Cis-regulatory mechanisms of extracellular matrix genes in human coronary atherosclerosis

Project: Research

Investigators

  • Adam Turner (PI)

Description

Coronary artery disease (CAD) is a complex, maladaptive inflammatory disease of the vessel wall and is the leading cause of death worldwide. Smooth muscle cells (SMCs) are the predominant cell type in the vessel wall and normally have contractile roles. During CAD, SMCs lose their differentiation markers and subsequently proliferate, migrate and secrete extracellular matrix. Recent studies demonstrate SMCs in the plaque transition towards a 'fibromyocyte' phenotype that is atheroprotective and distinguished by high extracellular matrix expression. Extracellular matrix (ECM) constitutes a large proportion of the atherosclerotic plaque and has roles in both early and late (plaque stability) stages of CAD. Genome-wide association studies (GWAS) for CAD have now identified over 160 loci associated with CAD, with most residing in noncoding regions of the genome. Functional variants usually alter the activity of cis-regulatory elements (CREs) in a cell type/state specific manner, highlighting the importance of regulatory sequences in complex disease. Extracellular matrix (ECM) genes such as FN1, FNDC3B, COL4A1, COL4A2, and COL6A3 are all GWAS hits for CAD, however, the causal roles of ECM proteins remain ambiguous in CAD. We hypothesize that cis-acting genetic variation at ECM loci alter SMC CREs that drive ECM gene expression changes underlying CAD risk. Understanding genetic regulatory mechanisms of ECM genes at different stages of CAD will better define the roles of the ECM in CAD pathogenesis. In aim 1, we will reveal novel regulatory mechanisms at CAD-associated ECM loci using systems genetics approaches and CRISPR perturbations in SMCs. In aim 2, we will resolve cis-regulatory architecture of CAD-associated ECM loci at early and late stages of CAD using joint single-cell analyses. By integrating bulk and single-cell ATAC-seq analyses from a unique resource of normal and diseased human coronary artery samples, along with CRISPR perturbations in SMCs, this proposal will elucidate causal cis-regulatory mechanisms at CAD-associated ECM loci. Understanding gene regulation of ECM proteins may inform new approaches to modify ECM levels in the vessel wall to mitigate CAD progression and promote plaque stability.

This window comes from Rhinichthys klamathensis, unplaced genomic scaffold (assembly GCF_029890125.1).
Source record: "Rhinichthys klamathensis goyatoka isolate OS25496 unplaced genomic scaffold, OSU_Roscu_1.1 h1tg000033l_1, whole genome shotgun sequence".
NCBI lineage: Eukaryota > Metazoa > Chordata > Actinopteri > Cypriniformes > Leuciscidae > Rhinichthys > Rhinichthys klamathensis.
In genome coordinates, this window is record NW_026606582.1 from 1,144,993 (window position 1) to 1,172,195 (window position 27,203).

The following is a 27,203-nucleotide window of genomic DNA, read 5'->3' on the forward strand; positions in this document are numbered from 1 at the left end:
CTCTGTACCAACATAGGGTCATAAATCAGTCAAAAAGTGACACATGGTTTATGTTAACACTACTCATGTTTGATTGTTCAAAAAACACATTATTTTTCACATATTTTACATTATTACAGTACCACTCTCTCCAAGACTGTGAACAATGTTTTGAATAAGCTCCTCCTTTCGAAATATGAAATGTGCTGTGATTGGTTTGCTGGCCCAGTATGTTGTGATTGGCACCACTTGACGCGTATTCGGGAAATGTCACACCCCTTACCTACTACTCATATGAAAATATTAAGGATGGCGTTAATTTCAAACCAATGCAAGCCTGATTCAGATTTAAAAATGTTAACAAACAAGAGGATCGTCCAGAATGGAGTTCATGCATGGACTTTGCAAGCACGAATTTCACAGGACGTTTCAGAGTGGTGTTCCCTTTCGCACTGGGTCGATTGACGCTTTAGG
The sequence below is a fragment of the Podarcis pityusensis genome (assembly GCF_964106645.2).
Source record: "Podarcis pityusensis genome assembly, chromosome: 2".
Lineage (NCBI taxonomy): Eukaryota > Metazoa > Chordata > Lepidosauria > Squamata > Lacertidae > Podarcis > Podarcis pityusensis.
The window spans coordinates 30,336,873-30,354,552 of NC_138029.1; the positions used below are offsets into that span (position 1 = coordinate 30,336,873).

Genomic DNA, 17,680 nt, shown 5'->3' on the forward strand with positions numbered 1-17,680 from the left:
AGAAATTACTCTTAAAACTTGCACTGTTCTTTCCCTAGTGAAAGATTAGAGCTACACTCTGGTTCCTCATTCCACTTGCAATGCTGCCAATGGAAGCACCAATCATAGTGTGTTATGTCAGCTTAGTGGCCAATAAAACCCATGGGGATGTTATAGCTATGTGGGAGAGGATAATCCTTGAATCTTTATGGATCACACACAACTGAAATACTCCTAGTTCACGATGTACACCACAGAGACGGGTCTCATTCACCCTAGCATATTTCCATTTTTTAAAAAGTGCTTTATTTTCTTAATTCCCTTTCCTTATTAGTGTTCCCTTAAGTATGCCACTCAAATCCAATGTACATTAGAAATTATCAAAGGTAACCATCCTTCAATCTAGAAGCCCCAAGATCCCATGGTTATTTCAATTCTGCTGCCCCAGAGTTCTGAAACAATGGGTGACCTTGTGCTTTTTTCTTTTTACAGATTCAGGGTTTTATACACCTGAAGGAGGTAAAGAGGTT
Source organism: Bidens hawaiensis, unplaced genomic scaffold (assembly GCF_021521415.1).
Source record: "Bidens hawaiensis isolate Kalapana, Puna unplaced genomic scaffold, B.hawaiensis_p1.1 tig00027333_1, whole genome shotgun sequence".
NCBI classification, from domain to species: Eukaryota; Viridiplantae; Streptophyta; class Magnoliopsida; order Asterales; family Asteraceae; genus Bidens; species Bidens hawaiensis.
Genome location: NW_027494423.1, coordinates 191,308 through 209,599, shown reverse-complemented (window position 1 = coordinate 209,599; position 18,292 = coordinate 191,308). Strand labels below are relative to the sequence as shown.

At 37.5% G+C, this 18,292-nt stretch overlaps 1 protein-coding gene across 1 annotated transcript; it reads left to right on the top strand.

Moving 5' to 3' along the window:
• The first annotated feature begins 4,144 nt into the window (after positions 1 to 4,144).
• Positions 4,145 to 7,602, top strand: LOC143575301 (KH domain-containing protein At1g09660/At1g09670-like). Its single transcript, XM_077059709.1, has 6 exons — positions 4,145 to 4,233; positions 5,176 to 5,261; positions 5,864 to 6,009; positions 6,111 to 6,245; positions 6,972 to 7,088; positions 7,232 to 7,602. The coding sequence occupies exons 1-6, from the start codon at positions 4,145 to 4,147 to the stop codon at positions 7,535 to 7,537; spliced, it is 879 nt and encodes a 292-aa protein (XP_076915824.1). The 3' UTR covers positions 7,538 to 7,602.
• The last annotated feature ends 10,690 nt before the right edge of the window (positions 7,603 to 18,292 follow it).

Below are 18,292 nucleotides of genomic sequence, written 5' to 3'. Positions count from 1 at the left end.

Award amount$135,352.00
Award date01/01/2020
Program typePostdoctoral Fellowship
Award ID20POST35120545
Effective start/end date01/01/202012/31/2021
StatusActive